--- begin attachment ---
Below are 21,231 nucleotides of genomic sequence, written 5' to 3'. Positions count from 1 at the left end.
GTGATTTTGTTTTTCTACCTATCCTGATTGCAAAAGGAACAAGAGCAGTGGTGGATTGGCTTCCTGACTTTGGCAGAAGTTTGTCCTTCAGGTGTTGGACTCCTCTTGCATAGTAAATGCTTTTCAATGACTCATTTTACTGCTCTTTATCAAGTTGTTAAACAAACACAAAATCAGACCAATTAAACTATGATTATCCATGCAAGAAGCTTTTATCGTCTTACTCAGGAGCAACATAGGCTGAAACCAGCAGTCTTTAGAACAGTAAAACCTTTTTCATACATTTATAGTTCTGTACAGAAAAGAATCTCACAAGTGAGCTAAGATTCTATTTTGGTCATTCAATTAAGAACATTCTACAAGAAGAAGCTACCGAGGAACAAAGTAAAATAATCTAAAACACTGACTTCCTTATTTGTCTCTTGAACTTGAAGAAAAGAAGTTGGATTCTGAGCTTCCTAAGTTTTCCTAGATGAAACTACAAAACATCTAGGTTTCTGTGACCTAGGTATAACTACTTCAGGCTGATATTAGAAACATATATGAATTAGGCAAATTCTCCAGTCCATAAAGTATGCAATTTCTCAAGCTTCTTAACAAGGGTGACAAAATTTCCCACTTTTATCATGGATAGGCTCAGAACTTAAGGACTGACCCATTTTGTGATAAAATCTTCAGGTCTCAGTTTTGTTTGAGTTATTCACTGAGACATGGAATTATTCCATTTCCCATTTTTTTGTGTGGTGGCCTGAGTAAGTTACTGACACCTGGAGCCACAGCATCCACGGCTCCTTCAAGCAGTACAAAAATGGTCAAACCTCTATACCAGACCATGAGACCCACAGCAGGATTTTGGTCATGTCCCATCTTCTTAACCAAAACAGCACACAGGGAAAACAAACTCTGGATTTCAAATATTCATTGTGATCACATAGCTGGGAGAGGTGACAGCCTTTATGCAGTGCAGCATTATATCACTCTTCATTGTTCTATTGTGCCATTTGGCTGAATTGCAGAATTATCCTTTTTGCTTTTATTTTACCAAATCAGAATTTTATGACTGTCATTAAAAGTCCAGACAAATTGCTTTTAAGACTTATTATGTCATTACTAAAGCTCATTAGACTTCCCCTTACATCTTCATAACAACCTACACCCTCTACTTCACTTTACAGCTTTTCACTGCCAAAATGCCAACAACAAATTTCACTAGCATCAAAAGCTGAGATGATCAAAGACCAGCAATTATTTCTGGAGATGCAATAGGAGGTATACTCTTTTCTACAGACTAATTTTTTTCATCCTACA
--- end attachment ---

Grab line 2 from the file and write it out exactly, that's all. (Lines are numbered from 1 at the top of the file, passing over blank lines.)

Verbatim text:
GTGATTTTGTTTTTCTACCTATCCTGATTGCAAAAGGAACAAGAGCAGTGGTGGATTGGCTTCCTGACTTTGGCAGAAGTTTGTCCTTCAGGTGTTGGACTCCTCTTGCATAGTAAATGCTTTTCAATGACTCATTTTACTGCTCTTTATCAAGTTGTTAAACAAACACAAAATCAGACCAATTAAACTATGATTATCCATGCAAGAAGCTTTTATCGTCTTACTCAGGAGCAACATAGGCTGAAACCAGCAGTCTTTAGAACAGTAAAACCTTTTTCATACATTTATAGTTCTGTACAGAAAAGAATCTCACAAGTGAGCTAAGATTCTATTTTGGTCATTCAATTAAGAACATTCTACAAGAAGAAGCTACCGAGGAACAAAGTAAAATAATCTAAAACACTGACTTCCTTATTTGTCTCTTGAACTTGAAGAAAAGAAGTTGGATTCTGAGCTTCCTAAGTTTTCCTAGATGAAACTACAAAACATCTAGGTTTCTGTGACCTAGGTATAACTACTTCAGGCTGATATTAGAAACATATATGAATTAGGCAAATTCTCCAGTCCATAAAGTATGCAATTTCTCAAGCTTCTTAACAAGGGTGACAAAATTTCCCACTTTTATCATGGATAGGCTCAGAACTTAAGGACTGACCCATTTTGTGATAAAATCTTCAGGTCTCAGTTTTGTTTGAGTTATTCACTGAGACATGGAATTATTCCATTTCCCATTTTTTTGTGTGGTGGCCTGAGTAAGTTACTGACACCTGGAGCCACAGCATCCACGGCTCCTTCAAGCAGTACAAAAATGGTCAAACCTCTATACCAGACCATGAGACCCACAGCAGGATTTTGGTCATGTCCCATCTTCTTAACCAAAACAGCACACAGGGAAAACAAACTCTGGATTTCAAATATTCATTGTGATCACATAGCTGGGAGAGGTGACAGCCTTTATGCAGTGCAGCATTATATCACTCTTCATTGTTCTATTGTGCCATTTGGCTGAATTGCAGAATTATCCTTTTTGCTTTTATTTTACCAAATCAGAATTTTATGACTGTCATTAAAAGTCCAGACAAATTGCTTTTAAGACTTATTATGTCATTACTAAAGCTCATTAGACTTCCCCTTACATCTTCATAACAACCTACACCCTCTACTTCACTTTACAGCTTTTCACTGCCAAAATGCCAACAACAAATTTCACTAGCATCAAAAGCTGAGATGATCAAAGACCAGCAATTATTTCTGGAGATGCAATAGGAGGTATACTCTTTTCTACAGACTAATTTTTTTCATCCTACA